Epistaxis – epidemiology
Epistaxis represents bleeding from a nose, and it is fairly common phenomena which can occur at any age, but it is most common in young children (2 – 10 years) and elderly population as opposed to older children and adults. Moreover, epistaxis is very rare in very young children (< 2 years) where it is often caused by serious illness or trauma. Approximately more than 50% of all people will experience epistaxis at some point in their life. A nosebleed can be quite dramatic and abundant, but it is rarely life-threatening or deadly because around 10% of these nosebleeds are seen as serious conditions.
Classification and causes of epistaxis
Nosebleeds can be induced by various causes, and depending on them epistaxis can be divided into two categories – Anterior bleeding (frontal and the most common bleeding) and Posterior bleeding (less common, but more serious, back bleeding). Some of the main causes of both epistaxis types are listed below.
Anterior epistaxis causes
nose-picking – especially if it’s done with nails, and aggressively
nasal congestion – a blockage of the nasal passages, often due to cold or flu
nose lesion – small wound inside the nose
foreign body – epistaxis can occur after the elimination of the foreign body from the nose
nose-blowing – if it’s done aggressively
anatomical disorders – deviation of the nasal septum (the wall between the left and right nostrils) or sensitive nasal blood vessels
dry air – dry air or high temperatures that can affect the nasal mucous membrane
sinusitis – inflammation of the cavities around the nasal passage
allergic / nonallergic rhinitis – irritation or inflammation of nasal mucous membrane caused by allergens or other agents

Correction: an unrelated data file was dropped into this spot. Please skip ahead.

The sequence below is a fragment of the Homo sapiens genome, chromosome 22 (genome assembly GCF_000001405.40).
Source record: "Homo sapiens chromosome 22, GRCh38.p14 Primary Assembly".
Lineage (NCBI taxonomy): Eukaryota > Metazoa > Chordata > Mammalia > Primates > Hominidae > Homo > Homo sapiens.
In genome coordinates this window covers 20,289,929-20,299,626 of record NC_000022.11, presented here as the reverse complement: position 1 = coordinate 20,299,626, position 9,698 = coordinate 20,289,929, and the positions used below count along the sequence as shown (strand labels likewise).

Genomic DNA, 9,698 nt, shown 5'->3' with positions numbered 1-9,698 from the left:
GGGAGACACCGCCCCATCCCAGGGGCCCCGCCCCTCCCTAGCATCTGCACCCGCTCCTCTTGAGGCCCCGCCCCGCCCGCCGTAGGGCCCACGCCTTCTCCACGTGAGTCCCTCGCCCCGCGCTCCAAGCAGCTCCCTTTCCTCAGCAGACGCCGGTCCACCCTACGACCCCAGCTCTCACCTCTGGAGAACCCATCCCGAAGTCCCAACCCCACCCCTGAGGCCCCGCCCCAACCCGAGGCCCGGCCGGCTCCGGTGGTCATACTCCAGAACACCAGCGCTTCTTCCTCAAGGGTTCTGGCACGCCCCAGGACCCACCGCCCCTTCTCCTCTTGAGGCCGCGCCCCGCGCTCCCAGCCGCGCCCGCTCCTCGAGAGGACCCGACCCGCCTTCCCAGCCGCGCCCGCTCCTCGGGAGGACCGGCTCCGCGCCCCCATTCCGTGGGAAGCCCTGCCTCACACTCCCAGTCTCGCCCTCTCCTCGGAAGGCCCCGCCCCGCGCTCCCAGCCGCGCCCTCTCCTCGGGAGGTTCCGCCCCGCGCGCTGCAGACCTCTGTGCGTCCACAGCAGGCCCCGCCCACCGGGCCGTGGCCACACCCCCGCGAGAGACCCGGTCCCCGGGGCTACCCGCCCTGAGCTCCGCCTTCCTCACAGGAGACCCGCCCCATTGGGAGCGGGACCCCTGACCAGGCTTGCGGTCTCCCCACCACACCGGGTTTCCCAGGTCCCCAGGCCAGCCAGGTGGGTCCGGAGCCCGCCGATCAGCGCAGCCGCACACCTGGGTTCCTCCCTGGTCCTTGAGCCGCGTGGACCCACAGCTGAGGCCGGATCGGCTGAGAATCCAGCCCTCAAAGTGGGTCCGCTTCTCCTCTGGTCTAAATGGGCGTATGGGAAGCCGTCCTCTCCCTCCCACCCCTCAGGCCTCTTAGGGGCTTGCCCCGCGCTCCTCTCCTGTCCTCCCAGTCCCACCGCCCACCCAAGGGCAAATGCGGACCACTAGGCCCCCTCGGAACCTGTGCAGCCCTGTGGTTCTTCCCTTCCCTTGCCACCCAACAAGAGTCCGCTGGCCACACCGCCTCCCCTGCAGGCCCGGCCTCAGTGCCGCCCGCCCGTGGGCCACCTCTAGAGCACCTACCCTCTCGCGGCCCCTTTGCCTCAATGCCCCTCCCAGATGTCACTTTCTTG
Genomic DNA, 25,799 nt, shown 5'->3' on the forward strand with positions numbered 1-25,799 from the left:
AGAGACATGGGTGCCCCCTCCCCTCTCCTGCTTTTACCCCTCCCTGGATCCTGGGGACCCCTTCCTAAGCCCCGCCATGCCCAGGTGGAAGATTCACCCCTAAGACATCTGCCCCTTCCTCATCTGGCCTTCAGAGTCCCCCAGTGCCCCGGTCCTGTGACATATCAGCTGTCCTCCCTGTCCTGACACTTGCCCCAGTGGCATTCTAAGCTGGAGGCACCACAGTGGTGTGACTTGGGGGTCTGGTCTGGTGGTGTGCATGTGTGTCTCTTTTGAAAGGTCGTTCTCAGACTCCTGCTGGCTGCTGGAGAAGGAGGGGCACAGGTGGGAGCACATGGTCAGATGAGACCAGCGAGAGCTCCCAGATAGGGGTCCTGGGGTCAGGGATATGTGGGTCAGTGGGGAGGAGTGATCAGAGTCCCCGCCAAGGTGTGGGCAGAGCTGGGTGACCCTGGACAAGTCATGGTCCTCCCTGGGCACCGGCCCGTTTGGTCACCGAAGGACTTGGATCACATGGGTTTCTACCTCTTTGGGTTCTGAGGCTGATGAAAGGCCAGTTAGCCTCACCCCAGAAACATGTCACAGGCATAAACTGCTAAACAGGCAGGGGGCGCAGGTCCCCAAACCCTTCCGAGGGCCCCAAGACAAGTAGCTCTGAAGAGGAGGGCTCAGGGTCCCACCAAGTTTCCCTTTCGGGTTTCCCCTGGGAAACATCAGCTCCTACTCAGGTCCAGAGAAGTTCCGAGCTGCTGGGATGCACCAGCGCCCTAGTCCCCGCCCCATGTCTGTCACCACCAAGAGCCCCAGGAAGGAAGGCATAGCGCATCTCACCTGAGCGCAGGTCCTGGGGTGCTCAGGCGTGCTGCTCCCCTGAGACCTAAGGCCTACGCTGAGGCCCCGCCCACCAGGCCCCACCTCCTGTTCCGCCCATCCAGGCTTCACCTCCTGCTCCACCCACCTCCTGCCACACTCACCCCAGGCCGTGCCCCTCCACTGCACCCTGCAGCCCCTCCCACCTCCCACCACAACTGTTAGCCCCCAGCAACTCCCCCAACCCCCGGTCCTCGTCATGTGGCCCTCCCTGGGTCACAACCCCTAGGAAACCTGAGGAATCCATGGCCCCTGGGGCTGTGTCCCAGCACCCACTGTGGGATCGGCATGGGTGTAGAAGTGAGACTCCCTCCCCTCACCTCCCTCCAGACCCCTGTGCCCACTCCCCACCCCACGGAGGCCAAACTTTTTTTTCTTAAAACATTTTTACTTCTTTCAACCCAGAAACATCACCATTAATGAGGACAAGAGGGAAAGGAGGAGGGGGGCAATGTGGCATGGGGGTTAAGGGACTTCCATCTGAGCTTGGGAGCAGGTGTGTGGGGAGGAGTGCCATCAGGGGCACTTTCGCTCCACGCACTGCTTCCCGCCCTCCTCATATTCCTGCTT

overuse of nasal decongestants – rebound phenomenon of nasal sprays can cause a epistaxis
Posterior epistaxis causes
severe nasal injuries – such as a nasal fracture (broken nose) or surgeries done on the nose
anticoagulants (blood thinners) – drugs used to prevent blood clotting (coagulation) whose main side effect is bleeding as they decrease the blood clotting ability
antiplatelet drugs – drugs used to prevent arterial thrombosis, by inhibiting the platelet plug formation, which may induce bleeding
thrombolytics – clot-busting agents that may also lead to bleeding
malignant or benign tumor – in thenasal cavity
atherosclerosis – narrowing of the artery caused by a plaque
hypertension – although it is not a direct cause of epistaxis, people with high blood pressure can experience heavy nosebleeds that can be hard to stop
Signs and symptoms
The signs and symptoms of the people with epistaxis depend on bleeding intensity. A person will have visible signs of bleeding from the nose which can sometimes pass to the mouth. If the bleeding is severe, prominent paleness can be observed as well as accelerated pulse. The individual can be upset which can sometimes seem like a panic because of the dramatic effect caused by sudden bleeding.
A patient with epistaxis can take some steps that will ease the bleeding or stop it before coming to the doctor. One of the most important things to do is to stay focused and not panic. It is necessary to wash your face with cold water, pressing the soft part of your nose firmly for about 10 – 15minutes. Sitting upright while leaning your head forward can reduce the blood pressure in the nasal blood vessels. Moreover, it is advised to place an ice pack in a towel on the bridge of the nose to narrow the blood vessels. Don’t bend your head backward because blood from the nose will pass through your throat and you will swallow it. If the bleeding is serious and lasts long, and/or you have trouble breathing, call a doctor immediately.